SCI Life January 2013

By | 2017-01-13T20:43:13+00:00 January 1st, 2013|
Contact The Editor

Peter Morton

Peter Morton

More Joy Than He Could Imagine
When he was 32, Peter Morton, now 49, was chief financial officer of a brokerage operations company in Minneapolis, Minn. A bike ride gone awry changed all of that when he broke his neck at C3-4 with neurological damage up to the C2 level, leaving him ventilator dependent. “The path was so difficult during those first few years,” he says. “Looking back, sometimes I am amazed that I made it through.”

A healthy family and friends support network were indispensable to Morton. “I had and still have great friends, a supportive family and a loving girlfriend who stuck by me through those difficult times.” In fact, one of the most beautiful things to happen because of his injury was the relationship between him and his girlfriend, which — against all odds — grew stronger.

“We both decided to start our relationship over and take it one day at a time,” says Morton, describing how they were able to make the transition as a couple into spinal cord injury territory. “Fortunately our love for each other flourished despite the drastic changes in our lives. Five years after the accident we were married.” And Morton and his wife had children via in vitro fertilization.

“To be honest, I had kids because I knew my wife wanted them. I had no idea how incredible the experience of being a father would actually be,” says Morton. “The best example of my feelings for my children is this: ‘Would I go back to my pre-injury self if I could?’ The answer would be no, since to do so would mean I would have to give up my children.  My family means more to me than anything, including the use of my body.”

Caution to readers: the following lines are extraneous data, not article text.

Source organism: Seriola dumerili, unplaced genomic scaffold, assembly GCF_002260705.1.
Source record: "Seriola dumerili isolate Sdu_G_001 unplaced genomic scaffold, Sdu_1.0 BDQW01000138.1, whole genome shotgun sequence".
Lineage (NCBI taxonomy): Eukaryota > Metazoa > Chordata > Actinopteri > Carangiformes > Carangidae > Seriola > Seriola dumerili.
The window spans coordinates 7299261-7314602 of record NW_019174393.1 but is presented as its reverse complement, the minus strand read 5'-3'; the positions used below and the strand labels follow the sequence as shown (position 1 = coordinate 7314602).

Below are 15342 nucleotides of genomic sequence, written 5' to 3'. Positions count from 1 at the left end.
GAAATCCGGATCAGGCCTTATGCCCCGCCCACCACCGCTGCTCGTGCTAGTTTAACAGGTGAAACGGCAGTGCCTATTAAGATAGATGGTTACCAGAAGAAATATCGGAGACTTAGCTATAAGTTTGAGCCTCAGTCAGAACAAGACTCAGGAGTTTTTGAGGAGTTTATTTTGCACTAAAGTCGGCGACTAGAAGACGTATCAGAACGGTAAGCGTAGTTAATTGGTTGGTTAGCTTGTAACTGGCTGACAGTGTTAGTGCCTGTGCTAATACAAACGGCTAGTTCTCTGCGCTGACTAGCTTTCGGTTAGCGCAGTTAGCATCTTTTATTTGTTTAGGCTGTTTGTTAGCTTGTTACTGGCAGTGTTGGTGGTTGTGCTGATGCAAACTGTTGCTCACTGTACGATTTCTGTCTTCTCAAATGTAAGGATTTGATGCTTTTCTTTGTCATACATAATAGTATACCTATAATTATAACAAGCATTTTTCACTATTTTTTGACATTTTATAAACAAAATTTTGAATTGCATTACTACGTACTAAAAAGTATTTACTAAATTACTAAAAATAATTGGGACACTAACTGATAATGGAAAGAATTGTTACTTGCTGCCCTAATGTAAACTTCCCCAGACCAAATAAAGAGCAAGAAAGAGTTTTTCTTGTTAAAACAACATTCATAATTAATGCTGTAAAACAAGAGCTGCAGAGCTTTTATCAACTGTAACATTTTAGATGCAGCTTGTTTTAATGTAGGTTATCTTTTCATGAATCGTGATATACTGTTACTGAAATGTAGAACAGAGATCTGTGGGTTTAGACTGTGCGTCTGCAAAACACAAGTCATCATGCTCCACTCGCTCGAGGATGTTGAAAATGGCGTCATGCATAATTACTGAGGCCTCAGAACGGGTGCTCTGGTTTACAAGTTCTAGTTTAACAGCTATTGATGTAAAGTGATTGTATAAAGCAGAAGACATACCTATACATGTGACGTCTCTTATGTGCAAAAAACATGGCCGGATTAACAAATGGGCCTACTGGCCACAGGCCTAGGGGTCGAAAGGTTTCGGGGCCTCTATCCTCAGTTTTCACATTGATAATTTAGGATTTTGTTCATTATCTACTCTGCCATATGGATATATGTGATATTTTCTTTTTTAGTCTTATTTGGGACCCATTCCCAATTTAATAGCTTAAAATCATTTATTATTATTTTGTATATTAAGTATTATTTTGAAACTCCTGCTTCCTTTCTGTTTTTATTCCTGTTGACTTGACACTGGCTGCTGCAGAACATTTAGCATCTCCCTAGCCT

Morton and his family now live in Chandler, Ariz., so he can spend time outdoors with his children year-round.

Learn about the research foundation in his name:

Surf Away Your Winter Doldrums
The first adaptive surfing camp in the world, Shaka Beach Retreat, is located in Costa Rica and founded by the nonprofit Ocean Healing Group, which offers kids with disabilities (and their parents) a once-in-a-lifetime opportunity to surf. Adults with disabilities are also welcome. Shaka Retreat provides four adaptive surfing sessions each year.

NM0113_SCI2The founders of Shaka Retreat were inspired to create their retreat after hearing about Life Rolls On, founded by Jesse Billauer. They decided they wanted to create a similar adaptive surfing program, but not have it in the United States. They made sure during construction that it is fully ADA compliant, and they offer a multitude of accessible activities, including zip-line tours.

And not only do they have qualified surfing professionals on-hand to ensure everyone stays safe, paralyzed surfer Christiaan Bailey, one of their coaches, teaches adaptive surfing skills. And their staff is also available to assist, if needed.

Check out

Another Pushing Aid
Maxmobility Smart Drive is the latest technology to make pushing a manual chair easier. This design is a wheel that snaps to the back of a wheelchair, and it is a hulking-strong wheel that takes the user up inclines, over carpet, down curbs and even lets them push one-handed. Cost: $6,933.75

See more at